WHAT WOULD happen if the United States were to offer a $1-billion prize for the first American automaker to sell 60,000 midsized sedans that could travel 100 miles on one gallon of gasoline?
It wouldn't be a panacea for our energy problems, but it would stimulate the development of viable technologies to reduce oil consumption while we develop alternatives to petroleum.
There is a long history of offering prize money for important inventions. As Amory Lovins and E. Kyle Datta point out in "Winning the Oil Endgame," the Orteig Prize for aviation, offered in 1919, was awarded to Charles Lindbergh in 1927 for his flight across the Atlantic. In fact, the 1895 Great Chicago Car Race -- which was really a test of innovation rather than speed -- played an important role in giving birth to the American automobile industry.
Competition for a prestigious prize is far more likely to get results than government programs aimed at anticipating and funding "winners." Although occasionally effective, federal subsidies are paid before an industry proves it can achieve what it set out to do, and all too often such subsidies are given to the politically influential, not the meritorious. But prize money is paid out only when the goal is achieved.
Last month I introduced the New Options Petroleum Energy Conservation Act in Congress to establish a prize for a 100-mile-per-gallon car. To win, a vehicle would have to prove itself commercially viable and meet all federal safety standards.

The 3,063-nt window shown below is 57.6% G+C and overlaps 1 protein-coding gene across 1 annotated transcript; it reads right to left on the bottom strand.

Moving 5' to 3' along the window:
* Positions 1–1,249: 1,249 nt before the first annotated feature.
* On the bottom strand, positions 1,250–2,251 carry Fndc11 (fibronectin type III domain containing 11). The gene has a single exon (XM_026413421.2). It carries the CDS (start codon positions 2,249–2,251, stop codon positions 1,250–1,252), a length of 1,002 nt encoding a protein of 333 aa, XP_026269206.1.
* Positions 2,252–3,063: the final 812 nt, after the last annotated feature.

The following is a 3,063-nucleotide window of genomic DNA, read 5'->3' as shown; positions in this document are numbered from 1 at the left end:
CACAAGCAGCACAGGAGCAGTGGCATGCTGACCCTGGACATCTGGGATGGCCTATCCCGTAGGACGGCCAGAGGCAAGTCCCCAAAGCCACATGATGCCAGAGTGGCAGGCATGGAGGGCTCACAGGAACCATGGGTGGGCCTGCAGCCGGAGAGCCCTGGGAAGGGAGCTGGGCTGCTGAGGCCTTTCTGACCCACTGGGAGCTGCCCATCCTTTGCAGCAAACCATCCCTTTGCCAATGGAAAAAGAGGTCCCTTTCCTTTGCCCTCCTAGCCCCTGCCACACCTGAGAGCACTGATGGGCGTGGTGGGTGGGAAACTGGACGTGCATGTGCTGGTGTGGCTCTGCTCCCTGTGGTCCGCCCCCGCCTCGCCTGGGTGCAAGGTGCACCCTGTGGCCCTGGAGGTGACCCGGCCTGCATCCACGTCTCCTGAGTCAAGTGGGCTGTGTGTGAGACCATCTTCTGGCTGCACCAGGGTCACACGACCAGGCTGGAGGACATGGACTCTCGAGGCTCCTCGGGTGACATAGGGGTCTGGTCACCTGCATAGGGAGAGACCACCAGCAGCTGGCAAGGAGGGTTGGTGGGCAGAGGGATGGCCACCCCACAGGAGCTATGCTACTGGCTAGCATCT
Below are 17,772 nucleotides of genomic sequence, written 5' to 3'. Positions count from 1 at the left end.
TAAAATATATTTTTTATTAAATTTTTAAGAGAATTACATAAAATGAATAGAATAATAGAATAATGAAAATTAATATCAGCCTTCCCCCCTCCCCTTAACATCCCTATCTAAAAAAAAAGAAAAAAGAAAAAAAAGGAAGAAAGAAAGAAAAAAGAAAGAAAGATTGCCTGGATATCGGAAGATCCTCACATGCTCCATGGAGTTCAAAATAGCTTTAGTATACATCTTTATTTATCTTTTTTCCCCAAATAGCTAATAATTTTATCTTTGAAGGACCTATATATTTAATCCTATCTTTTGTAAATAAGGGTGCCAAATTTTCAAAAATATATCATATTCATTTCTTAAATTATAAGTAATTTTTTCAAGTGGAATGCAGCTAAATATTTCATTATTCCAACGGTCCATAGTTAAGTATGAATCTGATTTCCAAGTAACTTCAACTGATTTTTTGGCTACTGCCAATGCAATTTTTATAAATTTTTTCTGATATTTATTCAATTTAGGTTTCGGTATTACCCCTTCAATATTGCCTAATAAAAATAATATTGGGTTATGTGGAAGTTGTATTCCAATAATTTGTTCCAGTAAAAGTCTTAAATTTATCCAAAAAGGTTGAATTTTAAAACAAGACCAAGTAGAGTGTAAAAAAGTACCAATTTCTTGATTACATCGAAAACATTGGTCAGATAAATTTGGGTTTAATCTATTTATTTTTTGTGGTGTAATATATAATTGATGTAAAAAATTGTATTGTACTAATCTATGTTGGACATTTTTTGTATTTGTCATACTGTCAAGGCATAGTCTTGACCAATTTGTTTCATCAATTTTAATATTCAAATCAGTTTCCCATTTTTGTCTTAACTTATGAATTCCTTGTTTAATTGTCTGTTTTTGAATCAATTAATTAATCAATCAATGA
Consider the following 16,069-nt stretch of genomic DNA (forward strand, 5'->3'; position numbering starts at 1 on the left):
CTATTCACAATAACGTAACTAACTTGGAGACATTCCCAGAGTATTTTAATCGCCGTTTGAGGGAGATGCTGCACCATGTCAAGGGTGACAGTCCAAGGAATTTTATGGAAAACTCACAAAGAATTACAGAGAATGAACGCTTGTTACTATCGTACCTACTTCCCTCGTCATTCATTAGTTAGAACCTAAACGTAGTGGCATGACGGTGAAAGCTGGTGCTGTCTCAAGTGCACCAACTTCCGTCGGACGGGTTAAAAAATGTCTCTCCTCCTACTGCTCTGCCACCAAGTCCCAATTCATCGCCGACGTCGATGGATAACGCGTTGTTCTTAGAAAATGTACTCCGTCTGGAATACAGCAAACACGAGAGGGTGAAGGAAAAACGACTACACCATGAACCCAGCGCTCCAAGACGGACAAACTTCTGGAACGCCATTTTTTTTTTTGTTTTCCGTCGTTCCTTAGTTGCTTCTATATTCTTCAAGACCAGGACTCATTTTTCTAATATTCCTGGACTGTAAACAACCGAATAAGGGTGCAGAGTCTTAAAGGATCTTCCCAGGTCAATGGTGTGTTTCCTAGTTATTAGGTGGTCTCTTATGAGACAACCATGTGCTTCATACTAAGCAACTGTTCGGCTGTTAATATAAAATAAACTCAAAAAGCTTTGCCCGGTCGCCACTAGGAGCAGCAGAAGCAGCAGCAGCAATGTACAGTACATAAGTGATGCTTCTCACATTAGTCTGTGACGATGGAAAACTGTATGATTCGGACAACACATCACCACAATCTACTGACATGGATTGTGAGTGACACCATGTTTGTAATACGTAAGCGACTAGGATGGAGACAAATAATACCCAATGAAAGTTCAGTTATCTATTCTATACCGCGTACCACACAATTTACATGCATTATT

Some may argue that the prize shouldn't be offered for a car, however efficient, that runs on gasoline because the national goal should be to end our oil dependence. But it is foolhardy to insist on making the perfect the enemy of the good. Alternative fuels and new concept cars present exciting possibilities, but they probably won't be developed quickly enough to end our petroleum dependence soon.
Meanwhile, we must conserve. And cutting gasoline consumption in the short term doesn't conflict with the development of alternative fuel sources for the long term.
The U.S. requires 8.9 million barrels of oil a day to fuel its vehicles. Replacing our cars with prize-winning vehicles would reduce consumption to about 1.8 million barrels a day. It would also slash carbon emissions.
It is critical to the U.S. national interest to reduce our dependence on foreign oil. The growth of the Chinese and Indian economies increases global demand for oil, while the vulnerability of our supplies has been spotlighted by Venezuelan unrest, veiled Iranian threats to disrupt Persian Gulf shipping and the attempted attack on Saudi oil facilities by Al Qaeda. Our economic lifeblood must be immunized against the dictates of a global petroleum cartel. We must not allow our potential energy vulnerability to become the Achilles heel of our status as a global superpower. Our ability to pursue our interests and promote our values in the conduct of U.S. foreign policy must not be encumbered by our petroleum dependency.
The good news is that our energy, environmental and national security interests are all converging. A new coalition ranging from Greens to those concerned with the national security threat posed by our oil addiction is now possible. The challenge before us transcends traditional ideological barriers. I hope this proposal will contribute to a much-needed rethinking of our national energy policy.